The Corner

Auto Bailout Cost Jumps to $25 Billion

A new report from the Treasury Department reveals a predictable outcome: Government investments, and investments in American auto companies, generally turn out to be losing bets. When you manage to combine the two, this is what you get, per the Detroit News:

The Treasury Department says in a new report the government expects to lose more than $25 billion on the $85 billion auto bailout. That’s 15 percent higher than its previous forecast.

In a monthly report sent to Congress on Friday, the Obama administration boosted its forecast of expected losses by more than $3.3 billion to almost $25.1 billion, up from $21.7 billion in the last quarterly update.

The report may still underestimate the losses. The report covers predicted losses through May 31, when GM’s stock price was $22.20 a share.

On Monday, GM stock was trading down 6 cents, or 0.2 percent, to $20.49. At that price, the government would lose another $850 million on its GM bailout.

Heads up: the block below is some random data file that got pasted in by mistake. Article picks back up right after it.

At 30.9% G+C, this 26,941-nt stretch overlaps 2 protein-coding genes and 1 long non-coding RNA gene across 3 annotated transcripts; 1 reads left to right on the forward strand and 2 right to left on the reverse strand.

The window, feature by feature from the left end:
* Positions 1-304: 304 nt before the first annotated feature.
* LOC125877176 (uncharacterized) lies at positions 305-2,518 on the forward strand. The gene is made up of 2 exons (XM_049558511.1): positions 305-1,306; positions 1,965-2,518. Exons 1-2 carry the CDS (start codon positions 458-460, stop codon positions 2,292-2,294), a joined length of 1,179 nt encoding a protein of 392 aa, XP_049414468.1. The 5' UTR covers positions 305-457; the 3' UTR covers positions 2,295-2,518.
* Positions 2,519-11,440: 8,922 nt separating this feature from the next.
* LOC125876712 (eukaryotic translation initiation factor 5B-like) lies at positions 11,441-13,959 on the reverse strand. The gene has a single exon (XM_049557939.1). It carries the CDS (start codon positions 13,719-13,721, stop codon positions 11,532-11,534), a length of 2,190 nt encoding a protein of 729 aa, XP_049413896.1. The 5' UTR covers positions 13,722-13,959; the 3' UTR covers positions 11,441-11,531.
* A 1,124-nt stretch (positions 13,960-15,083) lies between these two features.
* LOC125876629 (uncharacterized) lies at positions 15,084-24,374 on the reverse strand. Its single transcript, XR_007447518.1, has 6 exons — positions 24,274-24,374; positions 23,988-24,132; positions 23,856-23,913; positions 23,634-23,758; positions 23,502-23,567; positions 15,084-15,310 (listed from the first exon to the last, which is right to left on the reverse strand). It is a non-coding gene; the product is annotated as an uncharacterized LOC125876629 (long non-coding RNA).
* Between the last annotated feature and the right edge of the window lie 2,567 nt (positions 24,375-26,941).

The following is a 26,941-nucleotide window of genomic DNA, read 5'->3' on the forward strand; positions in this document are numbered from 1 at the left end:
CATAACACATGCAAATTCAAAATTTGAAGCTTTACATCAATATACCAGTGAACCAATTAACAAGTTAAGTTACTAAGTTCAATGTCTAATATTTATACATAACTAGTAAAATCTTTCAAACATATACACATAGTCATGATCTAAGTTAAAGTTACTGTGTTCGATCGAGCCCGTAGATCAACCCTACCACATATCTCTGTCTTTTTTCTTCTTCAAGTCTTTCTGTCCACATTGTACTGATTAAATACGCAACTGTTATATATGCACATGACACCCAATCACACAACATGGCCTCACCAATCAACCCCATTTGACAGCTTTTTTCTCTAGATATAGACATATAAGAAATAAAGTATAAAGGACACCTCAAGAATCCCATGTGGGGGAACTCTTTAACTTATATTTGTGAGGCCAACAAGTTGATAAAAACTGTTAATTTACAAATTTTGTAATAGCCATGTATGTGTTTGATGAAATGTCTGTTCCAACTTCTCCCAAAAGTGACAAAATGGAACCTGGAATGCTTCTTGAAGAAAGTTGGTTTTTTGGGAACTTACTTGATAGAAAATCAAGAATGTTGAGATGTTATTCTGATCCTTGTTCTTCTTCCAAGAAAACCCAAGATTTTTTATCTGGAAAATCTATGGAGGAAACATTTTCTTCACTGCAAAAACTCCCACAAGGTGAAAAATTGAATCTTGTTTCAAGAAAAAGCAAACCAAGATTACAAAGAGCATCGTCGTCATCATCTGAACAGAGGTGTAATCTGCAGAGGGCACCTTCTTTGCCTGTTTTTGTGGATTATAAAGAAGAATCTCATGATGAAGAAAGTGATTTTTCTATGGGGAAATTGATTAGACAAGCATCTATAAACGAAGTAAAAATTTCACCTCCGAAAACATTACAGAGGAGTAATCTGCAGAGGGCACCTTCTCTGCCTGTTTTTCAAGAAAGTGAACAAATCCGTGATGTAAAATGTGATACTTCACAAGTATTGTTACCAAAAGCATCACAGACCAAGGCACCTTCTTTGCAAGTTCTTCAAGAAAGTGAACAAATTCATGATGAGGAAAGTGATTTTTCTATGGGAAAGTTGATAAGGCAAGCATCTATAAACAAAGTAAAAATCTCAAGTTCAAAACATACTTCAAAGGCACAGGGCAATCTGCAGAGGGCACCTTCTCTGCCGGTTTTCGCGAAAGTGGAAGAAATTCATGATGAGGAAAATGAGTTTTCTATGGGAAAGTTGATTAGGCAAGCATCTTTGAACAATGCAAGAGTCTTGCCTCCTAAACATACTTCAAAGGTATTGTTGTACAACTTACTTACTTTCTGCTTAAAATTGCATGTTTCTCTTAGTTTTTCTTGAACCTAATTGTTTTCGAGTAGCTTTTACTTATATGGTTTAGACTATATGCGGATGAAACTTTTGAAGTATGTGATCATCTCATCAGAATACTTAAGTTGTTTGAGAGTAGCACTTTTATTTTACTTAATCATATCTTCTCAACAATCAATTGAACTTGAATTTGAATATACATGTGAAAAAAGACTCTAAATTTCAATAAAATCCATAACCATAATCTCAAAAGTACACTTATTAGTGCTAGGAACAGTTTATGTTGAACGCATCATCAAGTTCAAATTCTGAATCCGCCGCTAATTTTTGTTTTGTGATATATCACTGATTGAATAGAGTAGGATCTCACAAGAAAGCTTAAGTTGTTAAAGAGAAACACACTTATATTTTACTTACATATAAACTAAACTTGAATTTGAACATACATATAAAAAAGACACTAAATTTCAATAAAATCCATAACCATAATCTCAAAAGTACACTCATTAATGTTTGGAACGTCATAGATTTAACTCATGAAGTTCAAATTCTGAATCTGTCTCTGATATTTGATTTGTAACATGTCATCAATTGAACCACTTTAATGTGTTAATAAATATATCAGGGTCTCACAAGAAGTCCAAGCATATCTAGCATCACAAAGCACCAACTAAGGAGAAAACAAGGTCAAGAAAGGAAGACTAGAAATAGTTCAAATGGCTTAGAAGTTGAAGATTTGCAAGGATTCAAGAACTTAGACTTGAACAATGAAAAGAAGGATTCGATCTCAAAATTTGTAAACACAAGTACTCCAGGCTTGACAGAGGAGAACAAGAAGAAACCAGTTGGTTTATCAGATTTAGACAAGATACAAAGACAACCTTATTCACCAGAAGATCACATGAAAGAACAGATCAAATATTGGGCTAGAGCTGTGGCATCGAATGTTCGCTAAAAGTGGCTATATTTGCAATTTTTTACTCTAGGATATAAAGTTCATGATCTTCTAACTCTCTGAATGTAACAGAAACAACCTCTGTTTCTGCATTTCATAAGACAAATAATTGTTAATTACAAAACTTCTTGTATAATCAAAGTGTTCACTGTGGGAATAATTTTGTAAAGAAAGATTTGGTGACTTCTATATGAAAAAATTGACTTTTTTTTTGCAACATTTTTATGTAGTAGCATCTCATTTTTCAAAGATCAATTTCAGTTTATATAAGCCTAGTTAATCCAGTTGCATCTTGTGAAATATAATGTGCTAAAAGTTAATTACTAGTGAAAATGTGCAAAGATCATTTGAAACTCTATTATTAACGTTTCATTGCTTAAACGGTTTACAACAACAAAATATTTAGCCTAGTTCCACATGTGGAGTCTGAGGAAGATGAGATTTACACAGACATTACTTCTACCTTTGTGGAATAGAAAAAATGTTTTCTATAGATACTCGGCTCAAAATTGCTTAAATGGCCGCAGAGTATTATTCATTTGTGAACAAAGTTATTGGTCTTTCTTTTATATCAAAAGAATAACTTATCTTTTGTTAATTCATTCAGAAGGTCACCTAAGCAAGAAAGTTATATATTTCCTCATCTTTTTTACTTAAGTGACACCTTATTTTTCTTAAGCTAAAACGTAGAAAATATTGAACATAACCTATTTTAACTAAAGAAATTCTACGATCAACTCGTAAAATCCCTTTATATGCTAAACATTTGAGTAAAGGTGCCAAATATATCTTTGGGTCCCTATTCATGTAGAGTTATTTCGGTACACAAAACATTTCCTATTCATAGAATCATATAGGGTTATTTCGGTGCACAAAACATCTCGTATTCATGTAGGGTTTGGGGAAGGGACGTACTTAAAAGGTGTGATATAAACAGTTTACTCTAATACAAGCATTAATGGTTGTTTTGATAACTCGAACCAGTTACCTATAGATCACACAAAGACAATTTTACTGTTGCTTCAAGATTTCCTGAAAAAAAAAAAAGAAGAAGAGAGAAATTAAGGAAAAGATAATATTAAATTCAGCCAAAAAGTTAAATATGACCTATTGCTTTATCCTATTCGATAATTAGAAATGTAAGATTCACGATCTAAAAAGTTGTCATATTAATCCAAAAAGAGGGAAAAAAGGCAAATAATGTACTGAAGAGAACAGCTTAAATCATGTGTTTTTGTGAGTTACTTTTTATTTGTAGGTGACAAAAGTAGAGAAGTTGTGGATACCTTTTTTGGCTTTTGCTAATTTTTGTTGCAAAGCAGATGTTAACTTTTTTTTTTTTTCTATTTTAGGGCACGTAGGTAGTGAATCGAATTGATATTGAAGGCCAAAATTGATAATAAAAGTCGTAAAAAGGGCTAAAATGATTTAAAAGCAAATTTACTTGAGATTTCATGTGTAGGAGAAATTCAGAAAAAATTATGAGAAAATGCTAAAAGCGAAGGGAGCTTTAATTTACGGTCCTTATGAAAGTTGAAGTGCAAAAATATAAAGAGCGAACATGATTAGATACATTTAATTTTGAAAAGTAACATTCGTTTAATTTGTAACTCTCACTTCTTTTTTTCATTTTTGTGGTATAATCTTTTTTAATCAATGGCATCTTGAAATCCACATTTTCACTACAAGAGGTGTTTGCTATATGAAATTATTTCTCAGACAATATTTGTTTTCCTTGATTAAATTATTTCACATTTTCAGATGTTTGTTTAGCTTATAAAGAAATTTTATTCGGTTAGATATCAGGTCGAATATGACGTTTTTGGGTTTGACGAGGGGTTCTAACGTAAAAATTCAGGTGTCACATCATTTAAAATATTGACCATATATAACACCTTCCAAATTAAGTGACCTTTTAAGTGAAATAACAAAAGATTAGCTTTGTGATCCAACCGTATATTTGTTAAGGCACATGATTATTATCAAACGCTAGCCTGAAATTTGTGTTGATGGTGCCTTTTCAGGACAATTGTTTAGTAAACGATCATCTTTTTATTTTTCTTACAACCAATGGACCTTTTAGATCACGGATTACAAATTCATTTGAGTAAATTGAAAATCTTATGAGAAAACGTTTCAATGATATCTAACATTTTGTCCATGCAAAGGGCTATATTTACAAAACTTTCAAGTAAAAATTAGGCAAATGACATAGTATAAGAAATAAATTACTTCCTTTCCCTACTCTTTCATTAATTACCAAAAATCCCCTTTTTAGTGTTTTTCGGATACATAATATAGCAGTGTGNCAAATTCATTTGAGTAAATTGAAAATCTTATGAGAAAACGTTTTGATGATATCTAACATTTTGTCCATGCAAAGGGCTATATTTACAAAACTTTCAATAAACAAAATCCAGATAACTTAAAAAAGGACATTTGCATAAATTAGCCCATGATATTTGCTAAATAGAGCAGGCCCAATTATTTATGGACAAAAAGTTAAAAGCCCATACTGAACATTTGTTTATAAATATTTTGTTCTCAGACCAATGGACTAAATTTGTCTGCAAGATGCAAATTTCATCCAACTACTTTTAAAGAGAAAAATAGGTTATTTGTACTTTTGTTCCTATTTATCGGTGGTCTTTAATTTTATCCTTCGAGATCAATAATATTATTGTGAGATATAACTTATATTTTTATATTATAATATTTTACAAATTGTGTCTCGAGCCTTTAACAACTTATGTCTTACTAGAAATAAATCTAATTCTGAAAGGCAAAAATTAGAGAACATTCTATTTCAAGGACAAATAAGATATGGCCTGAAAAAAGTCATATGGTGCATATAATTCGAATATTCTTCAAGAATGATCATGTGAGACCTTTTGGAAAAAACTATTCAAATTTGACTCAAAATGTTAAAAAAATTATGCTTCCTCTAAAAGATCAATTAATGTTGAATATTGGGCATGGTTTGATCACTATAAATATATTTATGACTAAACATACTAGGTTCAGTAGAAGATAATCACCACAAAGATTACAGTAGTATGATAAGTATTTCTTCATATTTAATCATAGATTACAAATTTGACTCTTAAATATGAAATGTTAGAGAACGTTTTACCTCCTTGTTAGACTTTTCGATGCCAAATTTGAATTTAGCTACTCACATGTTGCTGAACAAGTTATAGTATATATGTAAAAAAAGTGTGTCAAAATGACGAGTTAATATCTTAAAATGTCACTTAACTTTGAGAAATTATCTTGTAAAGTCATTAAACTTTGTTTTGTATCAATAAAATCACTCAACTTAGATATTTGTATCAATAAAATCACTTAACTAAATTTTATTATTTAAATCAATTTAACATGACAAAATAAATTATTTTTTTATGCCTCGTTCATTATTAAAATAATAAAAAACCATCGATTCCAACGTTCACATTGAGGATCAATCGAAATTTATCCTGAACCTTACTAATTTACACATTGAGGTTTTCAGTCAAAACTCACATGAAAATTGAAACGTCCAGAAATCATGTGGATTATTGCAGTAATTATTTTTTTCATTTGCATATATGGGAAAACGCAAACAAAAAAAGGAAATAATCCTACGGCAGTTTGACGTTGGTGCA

The government still holds 500 million shares of GM stock and needs to sell them for about $53 each to recover its entire $49.5 billion bailout.

Treasury spokesman Matt Anderson said the costs were still far less than some predicted. “The auto industry rescue helped save more than one million jobs throughout our nation’s industrial heartland and is expected to cost far less than many had feared during the height of the crisis,” Anderson said.

The Obama administration initially estimated it would lose $44 billion on the bailout but reduced the forecast to $30 billion in December 2009.

Patrick Brennan — Patrick Brennan is a writer and policy analyst based in Washington, D.C. He was Director of Digital Content for Marco Rubio's presidential campaign, writing op-eds, policy content, and leading the ...

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